How do you lift a 20-foot-long board that weighs over 90 pounds and place its two ends on top of opposite side walls, spanning the width of the building? Without a crane? It required two men on two ladders, John holding one end of the board steady on top of one wall while Jeff walked the other end up the other ladder to the top of the opposite wall. A harrowing thing to watch (seventeen times), even if everyone was wearing a hard hat.
Liz and Vanessa came back for the weekend while Jeff was in town. Vanessa and I returned to the pool. Liz—deeply impressed by her brother’s ability to organize the workplace for greater safety and efficiency—was sent to buy more boards. She reported: “Those two-by-twelves tried to get the upper hand on me. I loaded them first, so the smaller boards knew I meant business.”
At 7:30 on everyone’s last night in Iowa, I ran out to the garage and announced the 8:00 p.m. dinner reservation I’d made for an outdoor table at Monica’s in Coralville. Tools were stored, showers taken, and we got there right on time.
Third shift. Lauren took a few days to regroup after bringing her team back from Belize. She arrived August 3rd and stayed for a week. There’s nothing like hearing the insolent shriek of a compound miter saw and knowing that your daughter—a university professor and scientific diver—is cutting another stair tread from one of the 2-by-12s that her sister had to wrestle into her slightly larger Prius.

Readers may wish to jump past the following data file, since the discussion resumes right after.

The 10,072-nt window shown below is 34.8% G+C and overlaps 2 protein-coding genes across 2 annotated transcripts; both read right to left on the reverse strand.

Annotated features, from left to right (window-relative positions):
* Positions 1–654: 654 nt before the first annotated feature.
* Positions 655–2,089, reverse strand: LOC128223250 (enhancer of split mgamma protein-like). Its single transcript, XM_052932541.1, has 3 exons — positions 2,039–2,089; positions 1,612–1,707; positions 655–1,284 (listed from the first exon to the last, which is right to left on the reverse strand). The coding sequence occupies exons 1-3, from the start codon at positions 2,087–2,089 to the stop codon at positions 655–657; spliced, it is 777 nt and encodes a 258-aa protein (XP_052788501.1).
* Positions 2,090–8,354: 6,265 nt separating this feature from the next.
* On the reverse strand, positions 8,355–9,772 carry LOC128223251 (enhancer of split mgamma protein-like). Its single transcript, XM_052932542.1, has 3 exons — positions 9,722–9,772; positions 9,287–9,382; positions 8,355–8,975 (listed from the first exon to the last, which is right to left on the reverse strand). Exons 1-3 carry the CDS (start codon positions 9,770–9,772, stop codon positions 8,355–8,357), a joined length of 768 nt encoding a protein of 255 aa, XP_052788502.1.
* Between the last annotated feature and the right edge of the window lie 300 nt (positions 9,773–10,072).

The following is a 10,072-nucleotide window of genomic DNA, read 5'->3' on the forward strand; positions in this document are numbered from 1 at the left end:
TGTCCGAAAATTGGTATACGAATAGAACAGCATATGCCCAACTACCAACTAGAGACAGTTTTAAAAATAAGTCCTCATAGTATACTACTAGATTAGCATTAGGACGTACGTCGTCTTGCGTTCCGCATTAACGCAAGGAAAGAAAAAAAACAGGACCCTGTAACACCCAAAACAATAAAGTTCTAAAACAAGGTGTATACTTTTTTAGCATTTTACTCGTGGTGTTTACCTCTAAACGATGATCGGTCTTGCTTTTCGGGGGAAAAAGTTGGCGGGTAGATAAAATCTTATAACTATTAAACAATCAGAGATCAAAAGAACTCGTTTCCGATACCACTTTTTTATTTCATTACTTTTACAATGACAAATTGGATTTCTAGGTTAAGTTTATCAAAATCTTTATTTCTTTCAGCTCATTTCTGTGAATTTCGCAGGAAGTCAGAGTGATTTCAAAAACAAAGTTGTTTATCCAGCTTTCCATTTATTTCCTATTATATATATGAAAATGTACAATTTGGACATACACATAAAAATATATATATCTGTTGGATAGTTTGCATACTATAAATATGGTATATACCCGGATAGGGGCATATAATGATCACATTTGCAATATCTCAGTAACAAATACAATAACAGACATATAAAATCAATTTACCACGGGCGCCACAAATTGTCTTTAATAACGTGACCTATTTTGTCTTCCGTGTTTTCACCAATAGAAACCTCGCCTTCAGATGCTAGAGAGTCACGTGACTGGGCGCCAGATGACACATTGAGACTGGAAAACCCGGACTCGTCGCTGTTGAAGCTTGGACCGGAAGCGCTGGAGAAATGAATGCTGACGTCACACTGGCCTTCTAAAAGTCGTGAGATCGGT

By the time you read this, the gable walls at either end of the attic will be in place. John is framing them up as I write. Then all we have left to do is add the rafters and the roof (using our recently purchased Bucket of Safe-Tie Fall Protection Kit), put in two doors and eleven little windows, attach the board-and-batten siding, and paint!
Luckily, the kids will be back for the holidays.
Reading on October 25
Join Mary Helen at Prairie Lights, 15 S. Dubuque St, in Iowa City on Tuesday, October 25, at 7:00 p.m. for the launch of her new book, The Six-Minute Memoir: Fifty-Five Short Essays on Life (University of Iowa Press). The essays are selected from more than 20 years’ worth of Mary Helen’s Alive and Well column in The Iowa Source.